WASHINGTON — Alliance Defense Fund attorneys will defend Arizona’s tuition tax credit program in the U.S. Supreme Court, the second time the matter has reached the high court in a lawsuit backed by the American Civil Liberties Union seeking to strike down the program. On Monday, the court agreed to hear the case after ADF attorneys filed a petition in February asking the justices to reverse portions of a decision by the U.S. Court of Appeals for the 9th Circuit, which ruled parts of the program unconstitutional. ADF is asking that the suit be dismissed because the opponents have not proven that they have suffered any injury that would give them standing to bring a lawsuit over the challenged tax credit program
ADF attorneys argue that the program--which allows state residents to claim a tax credit for donations to private organizations that provide scholarships to private schools--is constitutional because it involves individual, private choices and funding, not government action or money.
“Parents should decide what schools their children attend and where their money goes. This constitutionally sound program allows families the liberty to choose what’s best for their kids,” said ADF Senior Legal Counsel David Cortman. “Those challenging Arizona parents’ rights have suffered no legal injury, giving them no reason to file suit in the first place. This program is neutral; the state never touches the private money involved, and it is one of several popular school choice programs that offer Arizona kids real educational opportunities. So why would the ACLU want to interfere with parents’ rights to choose schools for their own kids?”
In April 2009, the 9th Circuit stopped short of ending the tuition tax credit program as demanded by the program’s opponents. Instead, the court stated that its constitutional concerns regarding the program are whether all school tuition organizations should be forced to fund both religious and non-religious organizations. The court stayed its decision while the case is on appeal.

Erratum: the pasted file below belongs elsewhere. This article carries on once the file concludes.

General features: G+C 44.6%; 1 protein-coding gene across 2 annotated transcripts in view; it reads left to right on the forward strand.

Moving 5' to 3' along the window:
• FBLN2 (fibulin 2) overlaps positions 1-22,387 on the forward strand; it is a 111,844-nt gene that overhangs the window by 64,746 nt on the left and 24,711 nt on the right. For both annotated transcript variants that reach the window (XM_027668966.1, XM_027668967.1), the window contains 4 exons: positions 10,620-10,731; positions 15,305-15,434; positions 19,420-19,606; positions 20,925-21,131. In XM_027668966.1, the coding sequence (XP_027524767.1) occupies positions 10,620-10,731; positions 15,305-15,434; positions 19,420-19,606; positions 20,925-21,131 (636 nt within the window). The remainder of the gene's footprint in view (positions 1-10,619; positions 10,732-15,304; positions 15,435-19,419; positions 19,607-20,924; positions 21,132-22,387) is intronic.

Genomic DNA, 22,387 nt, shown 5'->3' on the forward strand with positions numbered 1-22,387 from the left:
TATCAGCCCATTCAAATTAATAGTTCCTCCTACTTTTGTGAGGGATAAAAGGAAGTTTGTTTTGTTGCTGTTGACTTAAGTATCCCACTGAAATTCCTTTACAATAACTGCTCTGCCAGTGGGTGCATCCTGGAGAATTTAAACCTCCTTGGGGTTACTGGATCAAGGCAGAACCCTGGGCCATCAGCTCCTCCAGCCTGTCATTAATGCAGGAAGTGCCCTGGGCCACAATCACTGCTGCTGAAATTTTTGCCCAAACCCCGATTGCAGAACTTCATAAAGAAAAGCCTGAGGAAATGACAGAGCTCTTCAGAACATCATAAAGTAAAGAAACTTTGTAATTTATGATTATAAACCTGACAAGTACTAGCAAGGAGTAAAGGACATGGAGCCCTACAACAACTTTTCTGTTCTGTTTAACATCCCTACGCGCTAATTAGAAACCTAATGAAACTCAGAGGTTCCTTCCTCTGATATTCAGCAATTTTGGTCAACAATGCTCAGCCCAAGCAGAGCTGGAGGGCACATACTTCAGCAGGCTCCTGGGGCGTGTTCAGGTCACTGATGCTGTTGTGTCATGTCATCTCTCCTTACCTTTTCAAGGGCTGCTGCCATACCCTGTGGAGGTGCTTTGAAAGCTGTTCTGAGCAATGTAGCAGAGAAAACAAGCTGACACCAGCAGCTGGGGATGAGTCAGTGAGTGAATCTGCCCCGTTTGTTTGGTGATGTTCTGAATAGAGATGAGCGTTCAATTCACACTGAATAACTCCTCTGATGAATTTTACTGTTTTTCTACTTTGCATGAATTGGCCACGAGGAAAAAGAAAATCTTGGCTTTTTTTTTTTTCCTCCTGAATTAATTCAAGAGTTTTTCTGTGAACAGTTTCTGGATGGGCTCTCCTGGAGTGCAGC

In response to claims by the ACLU and its allies that the program limits parental choice, ADF attorneys point out that the program’s existing structure gives Arizonans a broad range of educational choices. ADF attorneys argue that school tuition organizations, regardless of what kind of schools they fund, do not violate the First Amendment’s Establishment Clause because they are private organizations that do not give out any government money. They stress that Arizonans are free to choose other school tuition organizations that fund non-religious private schools, emphasizing that residents can even start such organizations on their own, if they so choose.
“Regardless of whether they are religious or non-religious, any type of private school can be legally funded by school tuition organizations, which distribute only private money,” explained Cortman. “This type of funding does not become unconstitutional just because non-religious organizations have not taken as much initiative to make use of the opportunity.”
ADF attorneys filed the petition for certiorari with the U.S. Supreme Court in Arizona Christian School Tuition Organization v. Winn after a full panel of the 9th Circuit declined to hear an appeal of a three-judge panel’s decision from May 2009. ADF ally, the Institute for Justice, which has successfully defended several Arizona school choice programs, has played an integral part in this suit.
ADF is a legal alliance of Christian attorneys and like-minded organizations defending the right of people to freely live out their faith. Launched in 1994, ADF employs a unique combination of strategy, training, funding, and litigation to protect and preserve religious liberty, the sanctity of life, marriage, and the family.